Incest (in the Bible)
INCEST (IN THE BIBLE)
The subject of incest in the Bible will be treated under three headings: incest in the patriarchal age, in the Mosaic Law, and in the New Testament.
Patriarchal Age. Instances are recorded during this period of intercourse between near relatives. Lot's daughters, motivated by a desire for children in a manless world, conceived Moab and Ammon by their father (Gn 19.30–38). The story, which is etiological in as far as it gives a folk etymology to the names of these peoples, was used to insult the Ammonites and Moabites because they refused to help Israel in time of need (Dt 23.3–5). Ruben was deprived of his birthright because of incest (Gn 35.22; 49.3–4). Judah had intercourse with Tamar, his daughter-in-law, but was not blamed for it, since he thereby raised up children for his dead sons. see levirate mar riage (in the bible).
Mosaic Law. God forbade the Israelites to imitate the incestuous customs of Egypt where marriage between brothers and sisters was sometimes practiced (Lv 18.3,6). The incestuous unions prohibited in the Law (some were legitimate at an earlier age in Israel) are those of son and mother, of a man with the wife of his father (Lv 18.8; Dt 27.20) and with the mother of his wife (Dt 27.23), of a man with his granddaughter or his wife's daughter or granddaughter (Lv 18.10, 17), of a man with his sister or half-sister (Lv 18.9; Dt 27.22; see, however, Gn 20.12), of a nephew with his aunt (Lv 18.12–14; cf. Ex 6.20), of a man with his daughter-in-law or with his sister-in-law (Lv 18.15, 16; 20.21); levirate marriage is an exception (Dt 25.5–10). Also forbidden was marriage to two sisters at the same time (Lv 18.18), although formerly it had been allowed (Gn 29.27–28). Penalties for incest were death (Lv 20.11–17), excommunication (Lv 18.29), and being cursed (Dt 27.20, 22–23), e.g., by being childless (Lv 20.21).
Other instances of incest are found in the Old Testament. Ammon, son of David, raped Tamar, his half-sister, for which Tamar's brother Absalom murdered him (2 Sm 13.1–32). Absalom committed incest with his father's concubines, to show that he now was king (2 Sm 16.21–22). David's son Adoniyah asked for Abishag, his father's concubine, a request that Solomon considered rebellion, although David had not "known" her (1 Kgs2.13–23; 1.4). In Ez 22.10–11, among the crimes of Jerusalem, incest is listed (see also Am 2.7).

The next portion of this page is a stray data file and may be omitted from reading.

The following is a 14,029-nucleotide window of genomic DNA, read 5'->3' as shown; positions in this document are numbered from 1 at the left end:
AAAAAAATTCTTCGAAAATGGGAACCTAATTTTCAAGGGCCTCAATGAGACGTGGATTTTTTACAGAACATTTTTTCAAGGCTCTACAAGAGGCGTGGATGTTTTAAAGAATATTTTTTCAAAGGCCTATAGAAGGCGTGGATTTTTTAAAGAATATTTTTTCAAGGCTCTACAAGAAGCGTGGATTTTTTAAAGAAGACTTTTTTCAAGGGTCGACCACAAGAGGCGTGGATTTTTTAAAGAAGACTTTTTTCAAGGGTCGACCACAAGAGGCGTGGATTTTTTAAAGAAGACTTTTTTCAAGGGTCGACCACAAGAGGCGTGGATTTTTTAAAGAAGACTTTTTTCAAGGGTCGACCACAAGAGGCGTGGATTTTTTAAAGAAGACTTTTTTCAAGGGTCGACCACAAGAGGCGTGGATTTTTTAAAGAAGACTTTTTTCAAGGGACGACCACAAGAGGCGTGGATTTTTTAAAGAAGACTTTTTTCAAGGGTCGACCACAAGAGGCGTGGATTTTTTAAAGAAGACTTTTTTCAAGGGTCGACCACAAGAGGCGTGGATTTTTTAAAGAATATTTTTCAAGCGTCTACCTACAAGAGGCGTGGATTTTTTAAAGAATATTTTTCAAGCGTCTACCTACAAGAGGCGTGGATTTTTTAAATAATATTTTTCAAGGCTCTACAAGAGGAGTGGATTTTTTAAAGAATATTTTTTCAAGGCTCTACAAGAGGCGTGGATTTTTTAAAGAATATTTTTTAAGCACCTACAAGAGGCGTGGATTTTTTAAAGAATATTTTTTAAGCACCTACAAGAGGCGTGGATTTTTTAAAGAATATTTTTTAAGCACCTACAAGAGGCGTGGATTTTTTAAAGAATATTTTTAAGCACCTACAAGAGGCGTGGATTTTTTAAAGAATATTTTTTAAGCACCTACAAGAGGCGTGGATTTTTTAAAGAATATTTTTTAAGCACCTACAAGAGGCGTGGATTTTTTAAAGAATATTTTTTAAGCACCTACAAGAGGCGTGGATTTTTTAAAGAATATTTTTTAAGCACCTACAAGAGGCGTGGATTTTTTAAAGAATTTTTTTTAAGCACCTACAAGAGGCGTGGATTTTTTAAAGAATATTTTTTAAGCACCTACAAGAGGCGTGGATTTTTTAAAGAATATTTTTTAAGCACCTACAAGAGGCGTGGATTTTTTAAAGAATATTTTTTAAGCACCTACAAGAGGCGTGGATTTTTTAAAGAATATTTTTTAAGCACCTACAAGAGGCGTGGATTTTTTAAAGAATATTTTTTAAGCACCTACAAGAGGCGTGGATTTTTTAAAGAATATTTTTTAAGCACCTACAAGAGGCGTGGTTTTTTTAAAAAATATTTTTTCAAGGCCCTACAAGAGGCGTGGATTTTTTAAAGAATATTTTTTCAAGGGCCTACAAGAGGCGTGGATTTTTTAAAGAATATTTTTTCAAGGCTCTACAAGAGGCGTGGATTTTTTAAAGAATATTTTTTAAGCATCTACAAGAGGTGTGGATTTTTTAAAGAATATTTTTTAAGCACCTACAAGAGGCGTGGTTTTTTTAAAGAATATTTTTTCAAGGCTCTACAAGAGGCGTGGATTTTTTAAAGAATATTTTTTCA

In the New Testament. There are only two instances of incest in the New Testament. Herod Antipas married Herodias, his niece, and the wife of his brother Philip who was still living. John the Baptist was imprisoned because of his condemnation of Herod for marrying his brother's wife (Mk 6.17–18).
In 1 Cor 5.1–12, St. Paul excommunicates and delivers to Satan a man sexually linked to his father's wife, no doubt his stepmother. Paul condemns such a sin as an "immorality … not found even among the Gentiles," and a corrupting influence on the sacred community. He also blames the Corinthian church for not having already excluded the man.
Neither in the Old Testament nor New Testament does incest seem to be condemned for eugenic reasons, although these may have been the basis for the moral prohibition.
Bibliography: h. lesÊtre, Dictionnaire de la Bible, ed. f. vigouroux, 5 v. (Paris 1895–1912) 3.1:864–867. w. corswant, A Dictionary of Life in Bible Times, tr. a. heathcote (New York 1960) r. de vaux, Ancient Israel, Its Life and Institutions, tr. j. mchugh (New York 1961) 31–32, 42, 158–159.
[j. j. davis]